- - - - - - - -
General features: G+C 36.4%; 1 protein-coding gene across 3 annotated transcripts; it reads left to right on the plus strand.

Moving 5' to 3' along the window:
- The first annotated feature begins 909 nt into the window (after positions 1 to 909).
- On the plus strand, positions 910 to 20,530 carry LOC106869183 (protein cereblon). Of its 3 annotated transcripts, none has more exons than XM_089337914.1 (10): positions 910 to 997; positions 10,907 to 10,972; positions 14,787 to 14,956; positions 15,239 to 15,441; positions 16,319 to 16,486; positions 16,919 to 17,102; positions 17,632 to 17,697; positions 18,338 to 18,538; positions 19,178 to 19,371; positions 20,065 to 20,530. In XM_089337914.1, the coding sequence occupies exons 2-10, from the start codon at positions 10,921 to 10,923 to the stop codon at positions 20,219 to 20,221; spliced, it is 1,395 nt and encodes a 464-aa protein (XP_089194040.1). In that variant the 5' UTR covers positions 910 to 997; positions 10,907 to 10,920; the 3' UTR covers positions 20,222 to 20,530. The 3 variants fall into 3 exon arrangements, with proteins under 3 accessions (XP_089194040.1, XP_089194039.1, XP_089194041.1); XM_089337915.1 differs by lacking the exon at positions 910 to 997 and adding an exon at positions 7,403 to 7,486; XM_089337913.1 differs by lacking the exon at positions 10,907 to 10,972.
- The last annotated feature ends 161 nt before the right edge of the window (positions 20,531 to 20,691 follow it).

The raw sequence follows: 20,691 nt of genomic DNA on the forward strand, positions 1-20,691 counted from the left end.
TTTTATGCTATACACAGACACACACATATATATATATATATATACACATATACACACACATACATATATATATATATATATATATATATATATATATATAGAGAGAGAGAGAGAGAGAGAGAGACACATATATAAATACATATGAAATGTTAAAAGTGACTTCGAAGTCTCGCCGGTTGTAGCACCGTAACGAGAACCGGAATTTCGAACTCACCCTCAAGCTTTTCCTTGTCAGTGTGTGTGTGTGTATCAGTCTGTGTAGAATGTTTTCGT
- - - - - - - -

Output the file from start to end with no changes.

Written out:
General features: G+C 36.4%; 1 protein-coding gene across 3 annotated transcripts; it reads left to right on the plus strand.

Moving 5' to 3' along the window:
- The first annotated feature begins 909 nt into the window (after positions 1 to 909).
- On the plus strand, positions 910 to 20,530 carry LOC106869183 (protein cereblon). Of its 3 annotated transcripts, none has more exons than XM_089337914.1 (10): positions 910 to 997; positions 10,907 to 10,972; positions 14,787 to 14,956; positions 15,239 to 15,441; positions 16,319 to 16,486; positions 16,919 to 17,102; positions 17,632 to 17,697; positions 18,338 to 18,538; positions 19,178 to 19,371; positions 20,065 to 20,530. In XM_089337914.1, the coding sequence occupies exons 2-10, from the start codon at positions 10,921 to 10,923 to the stop codon at positions 20,219 to 20,221; spliced, it is 1,395 nt and encodes a 464-aa protein (XP_089194040.1). In that variant the 5' UTR covers positions 910 to 997; positions 10,907 to 10,920; the 3' UTR covers positions 20,222 to 20,530. The 3 variants fall into 3 exon arrangements, with proteins under 3 accessions (XP_089194040.1, XP_089194039.1, XP_089194041.1); XM_089337915.1 differs by lacking the exon at positions 910 to 997 and adding an exon at positions 7,403 to 7,486; XM_089337913.1 differs by lacking the exon at positions 10,907 to 10,972.
- The last annotated feature ends 161 nt before the right edge of the window (positions 20,531 to 20,691 follow it).

The raw sequence follows: 20,691 nt of genomic DNA on the forward strand, positions 1-20,691 counted from the left end.
TTTTATGCTATACACAGACACACACATATATATATATATATATACACATATACACACACATACATATATATATATATATATATATATATATATATATATAGAGAGAGAGAGAGAGAGAGAGAGACACATATATAAATACATATGAAATGTTAAAAGTGACTTCGAAGTCTCGCCGGTTGTAGCACCGTAACGAGAACCGGAATTTCGAACTCACCCTCAAGCTTTTCCTTGTCAGTGTGTGTGTGTGTATCAGTCTGTGTAGAATGTTTTCGT